If you want to know what's happening in Doha, just take a look at its skyscrapers. Last week there was barely an inch of the city's walls that wasn't plastered with a gigantic billboard. Venus and Serena Williams stared moodily out from the Khalifa International Tennis Complex where they were competing in the WTA Championships.
Across town in West Bay, the distinctive Zig Zag twin towers were covered, from basement to 34th floor, with garish footballer mosaics to launch Qatar's bid to host the 2022 World Cup. And, most striking of all, a series of black-and-white photographs of movie stars by Brigitte Lacombe surrounded the newly opened cultural complex Katara like glamorous, well-lit battlements for the opening of the Doha Tribeca Film Festival.
The writing's on the wall and it says that Doha is having a moment. In a week where competition was intense – even Kate Moss flew in, storming the stage to sing "Summertime" at a jazz concert – the buzz was loudest around the film festival, imported directly from downtown Manhattan to the desert. So while the Emir of Qatar and his super-stylish wife were in London (where they now own more property – from Harrods to Canary Wharf – than the Queen, who hosted them), the international film set was jetting in to the Persian gulf for five days of movies, workshops and, of course, parties.
Robert De Niro, Kevin Spacey, wearing a flat cap to stave off the 35-degree sunshine, and Naomie Harris were among the big names to walk the red carpet. Slumdog star Freida Pinto bared her shoulders in emerald Dior for the Qatar premiere of Miral, in which she stars as a Palestinian activist, while the film's director, Julian Schnabel, squired his glamorous girlfriend Rula Jabreal (the real-life Miral) around town on a golf buggy, wearing what looked suspiciously like pyjamas and deck shoes.
Proceedings kicked off in typically lavish style with a gala premiere of the French-Algerian movie Hors-la-loi ("Outside the law") at Katara, a brand-new, million-square-metre temple to culture, complete with marble open-air amphitheatre, glittering opera house, theatre, cinema, souk, pristine golden beach and numerous Shisha restaurants. Since the amphitheatre was out of bounds (the authorities want a properly Qatari event for the official opening), the festival constructed an enormous purpose-built cinema beneath the stars, just for the five-day event. Perched on the shores of the Persian gulf like a giant, twinkling spaceship, it seated 2,000 on stadium seats (red-plush armchairs for the VIPs) in front of a 20m-high screen, with state-of-the-art surround sound. The sweltering evening heat proved too much, though, for many local women in hijabs who left before the free screening began.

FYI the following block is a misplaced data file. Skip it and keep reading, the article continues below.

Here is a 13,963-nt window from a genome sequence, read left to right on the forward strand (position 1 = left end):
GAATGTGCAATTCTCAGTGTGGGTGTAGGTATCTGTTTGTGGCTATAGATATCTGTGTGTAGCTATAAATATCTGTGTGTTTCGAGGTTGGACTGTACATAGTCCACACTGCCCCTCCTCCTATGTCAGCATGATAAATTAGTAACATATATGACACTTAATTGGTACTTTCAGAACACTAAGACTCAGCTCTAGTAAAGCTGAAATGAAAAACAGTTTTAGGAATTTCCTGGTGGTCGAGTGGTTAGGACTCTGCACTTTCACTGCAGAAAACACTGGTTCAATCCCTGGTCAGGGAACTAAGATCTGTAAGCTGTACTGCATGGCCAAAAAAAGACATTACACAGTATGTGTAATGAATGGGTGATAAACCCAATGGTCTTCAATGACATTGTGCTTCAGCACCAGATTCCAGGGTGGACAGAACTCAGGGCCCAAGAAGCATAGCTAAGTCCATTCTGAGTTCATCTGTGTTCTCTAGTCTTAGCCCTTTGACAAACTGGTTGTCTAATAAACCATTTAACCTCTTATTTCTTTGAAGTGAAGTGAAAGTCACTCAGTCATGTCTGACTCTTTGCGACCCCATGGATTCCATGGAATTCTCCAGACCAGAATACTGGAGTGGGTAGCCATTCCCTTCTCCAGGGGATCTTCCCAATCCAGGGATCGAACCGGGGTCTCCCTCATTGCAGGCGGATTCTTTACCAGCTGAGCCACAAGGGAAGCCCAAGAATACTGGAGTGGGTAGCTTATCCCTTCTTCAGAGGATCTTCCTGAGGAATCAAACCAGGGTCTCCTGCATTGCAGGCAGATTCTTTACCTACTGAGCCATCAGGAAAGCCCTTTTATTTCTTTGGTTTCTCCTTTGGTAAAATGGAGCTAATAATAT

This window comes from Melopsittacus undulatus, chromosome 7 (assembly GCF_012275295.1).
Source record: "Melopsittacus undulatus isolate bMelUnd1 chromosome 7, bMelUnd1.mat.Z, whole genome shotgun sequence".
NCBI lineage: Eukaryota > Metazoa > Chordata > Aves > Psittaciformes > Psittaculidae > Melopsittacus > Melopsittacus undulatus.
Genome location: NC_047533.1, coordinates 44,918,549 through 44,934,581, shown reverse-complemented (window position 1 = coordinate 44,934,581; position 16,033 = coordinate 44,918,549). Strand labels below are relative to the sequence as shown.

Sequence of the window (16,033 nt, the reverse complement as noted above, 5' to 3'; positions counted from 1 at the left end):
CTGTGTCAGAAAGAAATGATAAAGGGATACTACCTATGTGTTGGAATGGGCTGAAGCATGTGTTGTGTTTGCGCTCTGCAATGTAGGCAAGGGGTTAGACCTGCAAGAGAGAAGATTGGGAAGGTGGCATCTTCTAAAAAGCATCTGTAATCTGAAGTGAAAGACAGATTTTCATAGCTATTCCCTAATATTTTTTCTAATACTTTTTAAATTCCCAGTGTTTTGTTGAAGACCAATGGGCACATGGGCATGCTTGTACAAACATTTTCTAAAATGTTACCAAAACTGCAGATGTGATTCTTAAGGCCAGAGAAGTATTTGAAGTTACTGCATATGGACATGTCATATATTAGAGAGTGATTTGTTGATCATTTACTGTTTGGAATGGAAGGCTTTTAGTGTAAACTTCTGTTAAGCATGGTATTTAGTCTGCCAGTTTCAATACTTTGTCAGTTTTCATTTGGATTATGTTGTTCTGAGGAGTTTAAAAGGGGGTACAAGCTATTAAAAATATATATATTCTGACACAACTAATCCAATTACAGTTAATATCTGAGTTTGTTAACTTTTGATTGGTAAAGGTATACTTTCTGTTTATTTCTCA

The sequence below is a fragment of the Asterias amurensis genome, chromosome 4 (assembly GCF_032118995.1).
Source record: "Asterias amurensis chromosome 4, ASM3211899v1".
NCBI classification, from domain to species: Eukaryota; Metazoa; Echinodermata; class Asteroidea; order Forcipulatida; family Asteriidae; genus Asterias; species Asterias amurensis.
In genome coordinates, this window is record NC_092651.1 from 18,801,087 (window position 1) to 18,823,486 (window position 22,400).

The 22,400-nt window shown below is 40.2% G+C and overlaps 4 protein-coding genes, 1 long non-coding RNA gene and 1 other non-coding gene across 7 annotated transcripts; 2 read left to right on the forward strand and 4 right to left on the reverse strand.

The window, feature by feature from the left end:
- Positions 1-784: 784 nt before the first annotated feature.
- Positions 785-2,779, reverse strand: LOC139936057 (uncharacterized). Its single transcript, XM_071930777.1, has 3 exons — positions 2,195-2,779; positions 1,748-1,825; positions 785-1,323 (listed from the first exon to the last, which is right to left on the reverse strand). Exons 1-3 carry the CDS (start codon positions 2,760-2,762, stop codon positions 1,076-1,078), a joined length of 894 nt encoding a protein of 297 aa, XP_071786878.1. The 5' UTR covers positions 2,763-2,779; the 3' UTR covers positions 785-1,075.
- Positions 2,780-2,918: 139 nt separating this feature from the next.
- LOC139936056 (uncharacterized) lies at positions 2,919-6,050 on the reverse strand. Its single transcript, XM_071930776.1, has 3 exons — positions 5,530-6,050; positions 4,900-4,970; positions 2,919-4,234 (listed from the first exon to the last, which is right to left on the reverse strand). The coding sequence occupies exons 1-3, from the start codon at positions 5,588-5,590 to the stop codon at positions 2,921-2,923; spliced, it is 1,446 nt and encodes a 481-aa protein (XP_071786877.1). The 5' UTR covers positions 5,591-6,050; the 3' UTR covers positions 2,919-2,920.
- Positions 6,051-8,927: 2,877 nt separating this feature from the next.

Meanwhile, on the other side of the complex, the film had a glitzier screening inside the air-conditioned opera house, where red-carpet guests included Bollywood beauty Mallika Sherawat, in a daring cutaway gown, and jury member Salma Hayek Pinault, who remained tight-lipped about whether her father-in-law was on the brink of selling Christie's to the Emir of Qatar. Afterwards, VIPs headed over to the opening-night party on the Pearl – a man-made island where the super-rich moor their yachts, buy their Jimmy Choos and eat Gordon Ramsay's food. Guests were served dainty curries by Qatar Airways staff and sipped fruit juice. Alcohol was banned on the terrace, so westerners crammed into the sweltering bar to drink, missing out on the band – and the stunning view.
Thus Middle East meets West at the Doha Tribeca Film Festival, now in its second year. The super-cool New York Tribeca film festival, was set up by De Niro, Jane Rosenthal and Craig Hatkoff in the aftermath of 9/11. After an internship at the festival in 2006, Sheikha Al Mayassa bint Hamad bin Khalifa Al-Thani, the 28-year-old daughter of the Emir was inspired to bring it home to Qatar. Amanda Palmer, a former head of entertainment at Al Jazeera and presenter of the channel's Fabulous Picture Show came on board as executive director and Martin Scorsese, De Niro and Ben Kingsley all signed up for the successful first edition.
Last year the opening film was Mira Nair's Hollywood aviation epic Amelia, starring Hilary Swank, which had its premiere at IM Pei's striking Museum of Islamic Art. This year's opening Hors-la-loi was a bold statement of intent for the rapidly maturing Middle Eastern festival. "This year, as an Arab festival in an Arab country, we thought it would be better to open the festival with an Arab film", says programmer Scandar Copti. "It's obvious, really." Rachid Bouchareb's bloody, ultra-violent tale of three brothers caught up in the Algerian struggle for independence provoked protests at Cannes for its perceived anti-French message.